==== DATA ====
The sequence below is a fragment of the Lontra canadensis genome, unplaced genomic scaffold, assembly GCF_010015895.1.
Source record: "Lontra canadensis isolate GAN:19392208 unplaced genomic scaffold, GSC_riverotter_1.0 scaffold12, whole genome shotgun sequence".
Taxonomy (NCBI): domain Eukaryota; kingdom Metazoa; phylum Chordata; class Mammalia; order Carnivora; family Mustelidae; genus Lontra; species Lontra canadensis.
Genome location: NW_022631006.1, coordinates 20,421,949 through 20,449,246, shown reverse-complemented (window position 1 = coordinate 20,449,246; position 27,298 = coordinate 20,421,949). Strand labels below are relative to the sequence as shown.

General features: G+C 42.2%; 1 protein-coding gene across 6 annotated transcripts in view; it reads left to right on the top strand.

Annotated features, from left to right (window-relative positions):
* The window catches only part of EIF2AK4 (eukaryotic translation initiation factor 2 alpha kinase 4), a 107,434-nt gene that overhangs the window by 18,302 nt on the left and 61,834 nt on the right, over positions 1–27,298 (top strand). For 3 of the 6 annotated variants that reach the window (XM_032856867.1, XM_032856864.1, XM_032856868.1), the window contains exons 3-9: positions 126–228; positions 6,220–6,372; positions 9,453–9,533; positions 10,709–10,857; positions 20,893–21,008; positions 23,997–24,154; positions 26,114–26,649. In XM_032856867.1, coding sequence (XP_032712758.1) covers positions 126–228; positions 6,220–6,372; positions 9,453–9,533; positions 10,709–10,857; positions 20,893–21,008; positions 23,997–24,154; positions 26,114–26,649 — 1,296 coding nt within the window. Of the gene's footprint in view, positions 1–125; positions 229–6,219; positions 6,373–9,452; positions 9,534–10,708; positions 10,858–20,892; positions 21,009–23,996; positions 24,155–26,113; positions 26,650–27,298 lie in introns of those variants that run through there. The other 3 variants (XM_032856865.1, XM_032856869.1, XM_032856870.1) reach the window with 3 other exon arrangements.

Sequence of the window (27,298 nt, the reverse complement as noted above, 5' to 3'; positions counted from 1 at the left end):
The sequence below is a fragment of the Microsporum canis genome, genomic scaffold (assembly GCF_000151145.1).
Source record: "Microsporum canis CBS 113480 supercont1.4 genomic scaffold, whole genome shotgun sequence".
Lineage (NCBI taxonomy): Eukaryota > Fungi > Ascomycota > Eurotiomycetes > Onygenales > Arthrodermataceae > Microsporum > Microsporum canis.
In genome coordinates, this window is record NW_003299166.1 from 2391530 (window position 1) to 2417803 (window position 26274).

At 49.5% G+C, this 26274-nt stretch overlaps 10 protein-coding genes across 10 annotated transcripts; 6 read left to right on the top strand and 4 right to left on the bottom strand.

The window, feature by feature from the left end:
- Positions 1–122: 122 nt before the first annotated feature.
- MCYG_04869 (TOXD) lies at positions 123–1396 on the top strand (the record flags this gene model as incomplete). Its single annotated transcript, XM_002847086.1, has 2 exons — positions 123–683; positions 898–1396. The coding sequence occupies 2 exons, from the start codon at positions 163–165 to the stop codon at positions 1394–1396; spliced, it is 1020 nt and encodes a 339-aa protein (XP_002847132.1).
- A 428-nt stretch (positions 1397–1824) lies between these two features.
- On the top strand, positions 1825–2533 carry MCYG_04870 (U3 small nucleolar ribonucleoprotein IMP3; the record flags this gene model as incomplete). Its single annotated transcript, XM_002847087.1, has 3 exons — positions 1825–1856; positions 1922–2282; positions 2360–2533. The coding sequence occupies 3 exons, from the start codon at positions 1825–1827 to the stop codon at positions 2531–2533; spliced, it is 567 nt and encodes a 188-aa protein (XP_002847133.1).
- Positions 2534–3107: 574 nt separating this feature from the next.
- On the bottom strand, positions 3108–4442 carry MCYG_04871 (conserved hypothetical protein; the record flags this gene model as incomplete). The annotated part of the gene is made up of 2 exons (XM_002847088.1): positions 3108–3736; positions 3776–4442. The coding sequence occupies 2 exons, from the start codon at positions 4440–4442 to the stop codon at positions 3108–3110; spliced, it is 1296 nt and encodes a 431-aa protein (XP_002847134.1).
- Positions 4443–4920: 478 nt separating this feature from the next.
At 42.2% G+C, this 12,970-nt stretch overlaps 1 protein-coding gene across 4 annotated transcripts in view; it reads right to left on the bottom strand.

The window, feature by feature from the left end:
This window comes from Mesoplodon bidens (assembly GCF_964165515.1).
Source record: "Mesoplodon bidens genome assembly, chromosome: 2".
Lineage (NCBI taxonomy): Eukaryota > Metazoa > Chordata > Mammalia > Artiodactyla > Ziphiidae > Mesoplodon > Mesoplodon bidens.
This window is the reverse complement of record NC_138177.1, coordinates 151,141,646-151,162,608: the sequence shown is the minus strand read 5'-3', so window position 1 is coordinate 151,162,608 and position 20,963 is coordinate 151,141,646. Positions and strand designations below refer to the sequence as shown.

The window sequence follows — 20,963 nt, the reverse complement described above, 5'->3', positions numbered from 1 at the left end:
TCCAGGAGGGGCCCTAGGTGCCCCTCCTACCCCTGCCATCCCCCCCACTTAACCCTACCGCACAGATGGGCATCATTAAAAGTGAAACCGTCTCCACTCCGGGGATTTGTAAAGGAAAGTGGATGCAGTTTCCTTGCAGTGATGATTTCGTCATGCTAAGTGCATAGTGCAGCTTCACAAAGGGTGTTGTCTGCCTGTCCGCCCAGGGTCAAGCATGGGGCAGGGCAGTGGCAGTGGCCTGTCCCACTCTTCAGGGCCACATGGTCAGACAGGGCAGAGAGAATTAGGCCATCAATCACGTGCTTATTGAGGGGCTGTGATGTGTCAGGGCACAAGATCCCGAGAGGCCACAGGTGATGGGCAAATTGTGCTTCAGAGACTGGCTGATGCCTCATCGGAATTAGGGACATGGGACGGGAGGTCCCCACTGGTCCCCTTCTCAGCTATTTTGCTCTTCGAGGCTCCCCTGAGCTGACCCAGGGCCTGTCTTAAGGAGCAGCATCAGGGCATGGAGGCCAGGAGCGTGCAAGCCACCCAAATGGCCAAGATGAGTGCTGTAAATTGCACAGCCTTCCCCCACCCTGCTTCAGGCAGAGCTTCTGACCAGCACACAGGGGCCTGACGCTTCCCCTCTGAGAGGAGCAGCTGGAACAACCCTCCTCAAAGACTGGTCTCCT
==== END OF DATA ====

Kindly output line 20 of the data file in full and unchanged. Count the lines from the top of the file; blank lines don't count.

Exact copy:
- On the bottom strand, positions 3108–4442 carry MCYG_04871 (conserved hypothetical protein; the record flags this gene model as incomplete). The annotated part of the gene is made up of 2 exons (XM_002847088.1): positions 3108–3736; positions 3776–4442. The coding sequence occupies 2 exons, from the start codon at positions 4440–4442 to the stop codon at positions 3108–3110; spliced, it is 1296 nt and encodes a 431-aa protein (XP_002847134.1).